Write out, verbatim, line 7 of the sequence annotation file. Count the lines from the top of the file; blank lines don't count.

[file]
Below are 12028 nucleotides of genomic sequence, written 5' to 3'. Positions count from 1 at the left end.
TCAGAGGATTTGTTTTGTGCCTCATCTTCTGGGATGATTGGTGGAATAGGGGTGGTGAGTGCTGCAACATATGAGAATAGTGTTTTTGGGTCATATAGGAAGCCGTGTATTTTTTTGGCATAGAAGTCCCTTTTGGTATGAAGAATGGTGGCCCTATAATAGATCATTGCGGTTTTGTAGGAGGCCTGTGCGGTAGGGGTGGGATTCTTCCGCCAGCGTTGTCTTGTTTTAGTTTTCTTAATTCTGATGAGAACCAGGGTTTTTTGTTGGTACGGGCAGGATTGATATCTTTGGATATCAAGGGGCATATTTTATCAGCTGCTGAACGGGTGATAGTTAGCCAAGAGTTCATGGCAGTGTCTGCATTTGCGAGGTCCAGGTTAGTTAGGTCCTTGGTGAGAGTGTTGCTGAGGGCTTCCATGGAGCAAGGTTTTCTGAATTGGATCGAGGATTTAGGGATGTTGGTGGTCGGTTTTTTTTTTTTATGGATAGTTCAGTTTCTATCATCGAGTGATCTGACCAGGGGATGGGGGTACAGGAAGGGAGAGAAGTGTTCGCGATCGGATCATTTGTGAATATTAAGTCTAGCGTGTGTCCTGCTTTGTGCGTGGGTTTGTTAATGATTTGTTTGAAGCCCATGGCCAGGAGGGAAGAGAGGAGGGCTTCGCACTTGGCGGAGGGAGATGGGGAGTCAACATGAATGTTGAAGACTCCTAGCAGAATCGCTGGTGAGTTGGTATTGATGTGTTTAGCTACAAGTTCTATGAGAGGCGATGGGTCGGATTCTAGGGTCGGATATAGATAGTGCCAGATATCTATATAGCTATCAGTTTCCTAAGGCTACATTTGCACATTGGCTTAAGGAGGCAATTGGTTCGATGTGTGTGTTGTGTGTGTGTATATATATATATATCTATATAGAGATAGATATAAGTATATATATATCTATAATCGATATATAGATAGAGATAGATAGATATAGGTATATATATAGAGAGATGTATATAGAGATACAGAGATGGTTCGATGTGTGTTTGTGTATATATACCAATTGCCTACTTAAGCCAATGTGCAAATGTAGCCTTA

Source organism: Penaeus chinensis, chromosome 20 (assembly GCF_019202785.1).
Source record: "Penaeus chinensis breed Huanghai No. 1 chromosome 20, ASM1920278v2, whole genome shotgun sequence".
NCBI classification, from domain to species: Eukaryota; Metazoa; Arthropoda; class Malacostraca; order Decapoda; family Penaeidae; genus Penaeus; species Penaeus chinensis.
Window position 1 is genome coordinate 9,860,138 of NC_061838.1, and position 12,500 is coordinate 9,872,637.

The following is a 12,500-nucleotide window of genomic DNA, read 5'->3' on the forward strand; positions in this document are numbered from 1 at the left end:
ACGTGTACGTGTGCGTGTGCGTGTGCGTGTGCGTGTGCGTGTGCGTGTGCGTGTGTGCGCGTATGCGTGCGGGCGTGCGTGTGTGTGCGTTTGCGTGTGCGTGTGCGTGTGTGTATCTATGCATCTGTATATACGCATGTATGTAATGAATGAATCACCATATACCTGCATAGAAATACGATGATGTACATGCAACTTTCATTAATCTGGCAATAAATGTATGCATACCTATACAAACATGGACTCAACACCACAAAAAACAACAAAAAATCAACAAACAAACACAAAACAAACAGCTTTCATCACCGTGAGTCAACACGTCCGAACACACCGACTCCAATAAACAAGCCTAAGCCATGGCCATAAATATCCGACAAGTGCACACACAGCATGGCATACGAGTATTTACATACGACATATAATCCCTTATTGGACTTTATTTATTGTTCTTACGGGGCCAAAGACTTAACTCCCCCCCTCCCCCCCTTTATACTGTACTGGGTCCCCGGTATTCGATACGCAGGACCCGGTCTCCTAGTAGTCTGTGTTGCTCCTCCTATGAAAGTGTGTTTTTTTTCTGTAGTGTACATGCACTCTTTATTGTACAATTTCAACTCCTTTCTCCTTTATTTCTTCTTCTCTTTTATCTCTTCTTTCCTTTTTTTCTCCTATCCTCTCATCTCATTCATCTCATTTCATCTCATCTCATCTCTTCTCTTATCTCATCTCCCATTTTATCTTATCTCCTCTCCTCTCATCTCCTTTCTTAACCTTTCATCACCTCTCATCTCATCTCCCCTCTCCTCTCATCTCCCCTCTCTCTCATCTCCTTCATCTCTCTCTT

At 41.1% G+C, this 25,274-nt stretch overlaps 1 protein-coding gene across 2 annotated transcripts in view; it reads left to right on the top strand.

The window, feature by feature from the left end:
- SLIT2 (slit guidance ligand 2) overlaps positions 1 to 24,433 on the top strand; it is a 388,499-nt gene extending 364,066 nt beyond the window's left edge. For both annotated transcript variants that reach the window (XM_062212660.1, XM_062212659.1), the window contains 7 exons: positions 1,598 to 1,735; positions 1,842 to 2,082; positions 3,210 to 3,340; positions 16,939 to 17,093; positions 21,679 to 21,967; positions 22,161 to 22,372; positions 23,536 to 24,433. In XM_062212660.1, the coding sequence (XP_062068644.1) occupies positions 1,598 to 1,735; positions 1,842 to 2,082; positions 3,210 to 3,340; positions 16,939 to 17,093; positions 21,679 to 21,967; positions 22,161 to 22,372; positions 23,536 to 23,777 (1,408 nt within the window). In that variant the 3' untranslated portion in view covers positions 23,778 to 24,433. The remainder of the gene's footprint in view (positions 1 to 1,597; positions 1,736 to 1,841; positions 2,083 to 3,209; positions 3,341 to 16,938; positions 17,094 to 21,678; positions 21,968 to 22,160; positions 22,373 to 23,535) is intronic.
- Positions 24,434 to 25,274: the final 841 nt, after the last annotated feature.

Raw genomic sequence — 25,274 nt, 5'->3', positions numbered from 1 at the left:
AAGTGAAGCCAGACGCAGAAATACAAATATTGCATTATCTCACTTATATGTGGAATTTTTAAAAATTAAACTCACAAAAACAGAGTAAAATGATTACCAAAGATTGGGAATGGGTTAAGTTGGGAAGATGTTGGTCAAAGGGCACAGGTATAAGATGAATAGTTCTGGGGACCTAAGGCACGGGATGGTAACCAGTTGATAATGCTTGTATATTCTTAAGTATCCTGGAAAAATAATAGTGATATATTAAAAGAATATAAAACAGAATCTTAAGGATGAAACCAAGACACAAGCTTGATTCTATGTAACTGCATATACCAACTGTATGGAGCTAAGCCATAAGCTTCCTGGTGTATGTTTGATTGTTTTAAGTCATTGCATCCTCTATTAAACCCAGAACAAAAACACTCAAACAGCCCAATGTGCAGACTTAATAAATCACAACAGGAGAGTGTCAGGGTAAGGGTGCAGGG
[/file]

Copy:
The following is a 12,500-nucleotide window of genomic DNA, read 5'->3' on the forward strand; positions in this document are numbered from 1 at the left end: